I got my contributor's copy of Not One of Us #34 in the mail today, along with my check. Yay! It's my first published prose fiction, and the second time I've been paid for writing. (Mind you, I'm in the odd position of knowing that I could be being paid for my writing more often if I wrote more reviews, but I'm finding it very difficult to review stuff at the moment after having received an ARC of something a while ago that was so bad that I not only found myself unable to review it but gave it to a cab driver I happened to run into; as soon as I can manage to properly document this trauma I'll get back to reviewing. Still, getting paid yay! /tangent.) It's kind of gratifying to see this particularly story of mine, 'The Crying Queen', in print, since it's the first thing I wrote that I ever stared at and said, that's publishable. Upon reread, I'd tighten up the beginning, but overall I think it's got some good stuff in it. If you're interested in getting Not One of Us, which contains, in addition to my story, fiction and poetry by [livejournal.com profile] sovay, Mike Allen, Patricia Russo and others, and is edited by [livejournal.com profile] lesser_celery, you can get it at your local fine science fiction bookstore (I know Pandemonium in Cambridge stocks it) or by ordering it (I forget how; bother [livejournal.com profile] lesser_celery). Retail price $4.50, and you get a particularly nice cover illo this go-round, too, called 'Nyarlathotep Pachinko'.

... I want my computer fixed so I can get back to the six things stuck in progress on my perfectly fine but presently inaccessible hard drive. Mrowr.

Speaking of copies of other things entirely, I recently received in the mail my copy of Maria Nutick's poetry chapbook Wicked Fairy Apologist, her first collection. Mia's put it out under her own Spiderwise Press imprint, and it's well worth a look-see, especially since each chapbook is individually decorated by the writer. My copy has lovely and intricate rubber-stamped illustrations that complement and play off the text in a really gorgeous manner, and is great to have around as an art object.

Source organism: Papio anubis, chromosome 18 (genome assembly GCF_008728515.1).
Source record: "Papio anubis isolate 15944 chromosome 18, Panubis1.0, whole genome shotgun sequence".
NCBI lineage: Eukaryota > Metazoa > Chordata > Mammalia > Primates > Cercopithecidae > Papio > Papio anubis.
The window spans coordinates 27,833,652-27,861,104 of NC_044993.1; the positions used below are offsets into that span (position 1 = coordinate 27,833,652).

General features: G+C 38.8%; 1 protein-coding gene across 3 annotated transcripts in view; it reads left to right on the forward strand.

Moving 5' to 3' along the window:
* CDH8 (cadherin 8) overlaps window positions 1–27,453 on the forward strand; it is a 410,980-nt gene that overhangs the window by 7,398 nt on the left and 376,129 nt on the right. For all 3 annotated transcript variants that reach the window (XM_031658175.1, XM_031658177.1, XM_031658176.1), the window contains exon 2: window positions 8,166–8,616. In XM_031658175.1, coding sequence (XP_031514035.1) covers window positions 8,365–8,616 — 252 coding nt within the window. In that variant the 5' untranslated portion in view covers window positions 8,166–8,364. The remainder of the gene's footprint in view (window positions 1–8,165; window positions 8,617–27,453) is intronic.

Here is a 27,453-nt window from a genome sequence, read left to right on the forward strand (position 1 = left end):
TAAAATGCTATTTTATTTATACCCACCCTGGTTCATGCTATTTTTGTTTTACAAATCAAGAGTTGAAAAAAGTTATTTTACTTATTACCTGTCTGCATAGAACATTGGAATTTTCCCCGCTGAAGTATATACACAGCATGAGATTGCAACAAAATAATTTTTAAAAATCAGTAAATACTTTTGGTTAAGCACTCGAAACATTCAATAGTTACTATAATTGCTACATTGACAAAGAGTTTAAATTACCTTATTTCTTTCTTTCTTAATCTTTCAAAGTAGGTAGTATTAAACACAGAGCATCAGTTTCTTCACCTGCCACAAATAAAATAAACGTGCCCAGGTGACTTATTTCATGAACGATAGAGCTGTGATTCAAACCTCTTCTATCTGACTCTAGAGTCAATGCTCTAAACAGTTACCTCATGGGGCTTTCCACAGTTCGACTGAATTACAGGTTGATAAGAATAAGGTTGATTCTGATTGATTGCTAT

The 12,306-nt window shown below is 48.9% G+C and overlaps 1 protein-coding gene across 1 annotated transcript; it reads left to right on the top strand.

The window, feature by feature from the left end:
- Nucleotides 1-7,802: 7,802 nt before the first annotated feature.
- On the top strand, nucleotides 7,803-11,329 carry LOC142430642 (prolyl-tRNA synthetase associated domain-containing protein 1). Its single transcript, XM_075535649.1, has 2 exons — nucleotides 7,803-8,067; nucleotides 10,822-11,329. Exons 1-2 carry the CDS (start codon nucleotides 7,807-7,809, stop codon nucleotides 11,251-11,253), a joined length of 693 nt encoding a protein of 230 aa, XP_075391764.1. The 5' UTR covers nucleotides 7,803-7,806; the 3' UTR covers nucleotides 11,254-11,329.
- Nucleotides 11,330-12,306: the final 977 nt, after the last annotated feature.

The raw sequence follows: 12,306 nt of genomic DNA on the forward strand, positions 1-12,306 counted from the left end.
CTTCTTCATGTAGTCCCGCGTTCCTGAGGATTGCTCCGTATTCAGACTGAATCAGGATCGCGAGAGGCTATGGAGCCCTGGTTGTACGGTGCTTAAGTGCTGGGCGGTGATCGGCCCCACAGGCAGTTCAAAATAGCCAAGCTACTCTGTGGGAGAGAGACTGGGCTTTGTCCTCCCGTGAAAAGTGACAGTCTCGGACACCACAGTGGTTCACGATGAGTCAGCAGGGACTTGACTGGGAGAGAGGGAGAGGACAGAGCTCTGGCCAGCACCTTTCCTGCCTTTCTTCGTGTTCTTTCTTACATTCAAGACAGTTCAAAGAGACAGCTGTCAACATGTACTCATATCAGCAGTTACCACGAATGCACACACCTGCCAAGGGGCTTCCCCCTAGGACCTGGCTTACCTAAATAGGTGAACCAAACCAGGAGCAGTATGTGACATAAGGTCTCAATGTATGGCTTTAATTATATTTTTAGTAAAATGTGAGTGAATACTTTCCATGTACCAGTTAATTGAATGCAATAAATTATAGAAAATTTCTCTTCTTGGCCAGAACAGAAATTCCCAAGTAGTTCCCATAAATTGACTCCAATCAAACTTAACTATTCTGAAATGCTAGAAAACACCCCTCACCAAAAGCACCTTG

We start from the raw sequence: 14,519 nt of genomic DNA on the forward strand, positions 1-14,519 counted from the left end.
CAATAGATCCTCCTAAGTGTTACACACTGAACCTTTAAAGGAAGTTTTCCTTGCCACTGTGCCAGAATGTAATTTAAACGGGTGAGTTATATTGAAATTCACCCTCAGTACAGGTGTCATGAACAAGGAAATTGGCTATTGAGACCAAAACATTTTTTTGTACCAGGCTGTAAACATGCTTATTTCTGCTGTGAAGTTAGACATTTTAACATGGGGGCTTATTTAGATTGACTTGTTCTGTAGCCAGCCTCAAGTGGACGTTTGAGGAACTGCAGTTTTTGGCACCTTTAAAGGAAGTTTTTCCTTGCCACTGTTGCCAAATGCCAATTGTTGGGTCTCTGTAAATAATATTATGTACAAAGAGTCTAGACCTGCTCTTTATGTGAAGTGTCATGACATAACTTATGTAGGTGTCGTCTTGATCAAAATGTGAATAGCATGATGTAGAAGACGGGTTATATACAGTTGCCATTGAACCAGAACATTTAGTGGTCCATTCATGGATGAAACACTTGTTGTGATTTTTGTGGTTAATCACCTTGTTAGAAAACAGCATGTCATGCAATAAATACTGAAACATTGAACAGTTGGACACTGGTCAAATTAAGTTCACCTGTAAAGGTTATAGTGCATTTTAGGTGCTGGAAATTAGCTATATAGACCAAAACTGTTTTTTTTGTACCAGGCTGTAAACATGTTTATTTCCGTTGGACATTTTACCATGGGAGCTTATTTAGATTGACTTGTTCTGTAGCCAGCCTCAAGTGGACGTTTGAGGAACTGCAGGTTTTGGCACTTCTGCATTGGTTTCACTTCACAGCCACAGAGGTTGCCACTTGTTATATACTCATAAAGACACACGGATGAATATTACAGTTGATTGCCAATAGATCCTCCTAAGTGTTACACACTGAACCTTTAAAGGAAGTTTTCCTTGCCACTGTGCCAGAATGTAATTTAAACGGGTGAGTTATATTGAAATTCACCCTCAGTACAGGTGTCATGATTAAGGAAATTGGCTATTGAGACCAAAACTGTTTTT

As far as the poetry goes, it's quite enjoyable, but has a vague feel to it of 'first collection', which I can't quite pin down; I think this may be because the strength of the individual poems is extremely variable. None of them are bad, but there are a couple I don't find very memorable, interspersed with the stronger ones. The stronger poems are very strong indeed, though, notable for subtly rhythmic language and extremely enjoyable concepts. I find 'Inheritance' particularly noteworthy, a perfectly phrased deviant take on a children's classic, and also 'Beholden', a devastating aftermath and consequences for a Frog Prince; but I think my favorite poem in the collection is 'In the Night Desert', which I'm going to excerpt here. Trickster says to the narrator:

You know, it might not be such a bad thing
giving away your heart piece by piece.
Sooner or later you'll stop having trouble
with those bothersome heartbeats.


This is fine writing, wry, clear, colloquial but still melodic, and not as straightforward as it is initially; the meter is hidden but not absent. It goes coyote-wise. I look forward to more of Mia, after this strong a beginning.

You can find Wicked Fairy Apologist through Spiderwise Press, here, for twenty dollars plus shipping.

The rest of this post will probably only be of interest to BPAL people. )